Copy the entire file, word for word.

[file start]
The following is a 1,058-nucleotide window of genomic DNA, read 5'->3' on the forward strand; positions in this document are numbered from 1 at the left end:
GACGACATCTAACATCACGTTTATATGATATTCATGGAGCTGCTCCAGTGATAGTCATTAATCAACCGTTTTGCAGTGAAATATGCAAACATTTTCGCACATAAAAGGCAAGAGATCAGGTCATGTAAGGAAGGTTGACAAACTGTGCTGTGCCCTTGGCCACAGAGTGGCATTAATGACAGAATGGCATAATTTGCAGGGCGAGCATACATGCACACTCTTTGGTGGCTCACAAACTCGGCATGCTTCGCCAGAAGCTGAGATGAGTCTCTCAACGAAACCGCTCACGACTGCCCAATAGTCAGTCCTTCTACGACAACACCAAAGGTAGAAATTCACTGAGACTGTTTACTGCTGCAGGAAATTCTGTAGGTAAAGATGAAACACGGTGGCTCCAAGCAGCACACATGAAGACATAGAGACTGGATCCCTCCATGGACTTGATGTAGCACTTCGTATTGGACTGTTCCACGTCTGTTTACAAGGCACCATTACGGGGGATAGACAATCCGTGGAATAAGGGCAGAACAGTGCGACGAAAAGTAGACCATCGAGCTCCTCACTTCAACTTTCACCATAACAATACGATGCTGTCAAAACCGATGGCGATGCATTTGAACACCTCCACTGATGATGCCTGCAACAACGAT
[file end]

The following is a 1,058-nucleotide window of genomic DNA, read 5'->3' on the forward strand; positions in this document are numbered from 1 at the left end:
GACGACATCTAACATCACGTTTATATGATATTCATGGAGCTGCTCCAGTGATAGTCATTAATCAACCGTTTTGCAGTGAAATATGCAAACATTTTCGCACATAAAAGGCAAGAGATCAGGTCATGTAAGGAAGGTTGACAAACTGTGCTGTGCCCTTGGCCACAGAGTGGCATTAATGACAGAATGGCATAATTTGCAGGGCGAGCATACATGCACACTCTTTGGTGGCTCACAAACTCGGCATGCTTCGCCAGAAGCTGAGATGAGTCTCTCAACGAAACCGCTCACGACTGCCCAATAGTCAGTCCTTCTACGACAACACCAAAGGTAGAAATTCACTGAGACTGTTTACTGCTGCAGGAAATTCTGTAGGTAAAGATGAAACACGGTGGCTCCAAGCAGCACACATGAAGACATAGAGACTGGATCCCTCCATGGACTTGATGTAGCACTTCGTATTGGACTGTTCCACGTCTGTTTACAAGGCACCATTACGGGGGATAGACAATCCGTGGAATAAGGGCAGAACAGTGCGACGAAAAGTAGACCATCGAGCTCCTCACTTCAACTTTCACCATAACAATACGATGCTGTCAAAACCGATGGCGATGCATTTGAACACCTCCACTGATGATGCCTGCAACAACGAT